My dissertation is rigid, POV-wise, and it’s been a while since I’ve worked on a long form first person story. To compensate, these short monologues show up on my blank pages from time to time. Here is my latest one of those.
Also, related: I have never named a child. I have named two dogs, though, after American music icons. We’ve got Woody Guthrie (the bigger one) and Elmore James (the littlest).
I’m excited to appear with some friends in this latest issue: Meri Culp, Keith Kopka, and Russ Franklin.
Thank you to Mary Jane Ryals and Michael Trammell for including me.
The American Literary Review nominated “Miss Thailand Country Band” for a Pushcart.
I wrote that story ten years ago with a prompt from writer, Jim Heynan: Write about something that is off-limits.
I’m excited to have my lyric essay, “Variables” included on Cahoodaloodaling’s list of nominations for the Best Small Fictions anthology. Many thanks to Raquel Thorne and the journal’s team for letting me be a part of such a cool issue.
The journal’s latest issue, Joysticks, is also fun and full of punchy pieces. Special bonus–the theme is joy!
Two interns for the literary journal interviewed me about my theater background, my time living in Bangkok, and my obsession with point of view (among other things). You can read about it here.
Carolina Quartly has published my story, “Ready for Glory,” on their website this week. This is the first I’ve published from an ongoing project I’ve been working on as part of my Ph.D, which is to “adapt” (I put quotes because I’m still trying to figure out what that means) the stories in James Joyce’s DUBLINERS to stories about present day Detroit.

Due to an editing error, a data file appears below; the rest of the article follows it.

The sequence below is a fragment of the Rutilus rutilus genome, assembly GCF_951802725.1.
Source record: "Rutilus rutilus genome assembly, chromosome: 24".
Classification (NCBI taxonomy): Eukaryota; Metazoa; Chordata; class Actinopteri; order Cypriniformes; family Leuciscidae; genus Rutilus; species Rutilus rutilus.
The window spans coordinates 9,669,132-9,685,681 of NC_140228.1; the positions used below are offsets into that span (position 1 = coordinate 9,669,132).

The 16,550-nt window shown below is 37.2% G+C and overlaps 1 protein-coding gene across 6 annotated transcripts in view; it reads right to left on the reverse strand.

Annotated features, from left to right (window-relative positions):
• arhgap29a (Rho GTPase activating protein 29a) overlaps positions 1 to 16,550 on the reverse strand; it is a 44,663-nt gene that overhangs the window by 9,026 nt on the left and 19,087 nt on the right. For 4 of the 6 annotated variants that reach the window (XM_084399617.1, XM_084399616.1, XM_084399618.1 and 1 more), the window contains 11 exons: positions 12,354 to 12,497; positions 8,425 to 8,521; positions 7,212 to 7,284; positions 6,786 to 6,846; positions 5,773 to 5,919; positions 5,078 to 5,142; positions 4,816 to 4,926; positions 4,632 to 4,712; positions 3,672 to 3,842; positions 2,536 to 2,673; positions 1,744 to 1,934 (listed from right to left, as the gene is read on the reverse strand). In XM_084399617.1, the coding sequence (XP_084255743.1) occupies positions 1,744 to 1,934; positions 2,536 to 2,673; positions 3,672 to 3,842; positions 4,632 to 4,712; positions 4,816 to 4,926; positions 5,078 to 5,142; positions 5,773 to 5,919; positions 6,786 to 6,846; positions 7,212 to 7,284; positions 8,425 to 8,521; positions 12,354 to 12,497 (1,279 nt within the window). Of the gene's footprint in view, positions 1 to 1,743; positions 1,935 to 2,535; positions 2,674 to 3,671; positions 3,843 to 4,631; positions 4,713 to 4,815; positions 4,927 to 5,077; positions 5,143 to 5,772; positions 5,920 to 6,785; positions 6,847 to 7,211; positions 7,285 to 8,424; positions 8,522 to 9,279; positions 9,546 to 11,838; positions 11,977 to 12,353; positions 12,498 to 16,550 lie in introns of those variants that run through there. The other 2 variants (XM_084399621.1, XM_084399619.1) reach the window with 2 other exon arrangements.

It’s exciting to have “Ready for Glory” out first, because it is based on the first story in Dubliners, “The Sisters.” Take a look if you wanna.
The second story, based on “The Encounter” has also already found a home. News about that is coming soon.
The first few were easiest because they are about childhood, something I love to write about, and because they are in first person. As the project progresses, it gets trickier, but I’m also embarking on the challenges that have drawn me to the project in the first place: to learn how Joyce uses point of view. With every story, I’ve been enjoying finding parallels with early 20th century Dublin and early 21st century Detroit. There are more than I’d imagined.
I brought back some boxes of old books after my Thanksgiving visit home. Among them, I found a Detroit Public Schools anthology that published a poem I wrote randomly one day in English class. It wasn’t an assignment. I think that impressed my teacher more than anything. I still had to learn some things about verb tenses, but I was already starting to tell stories.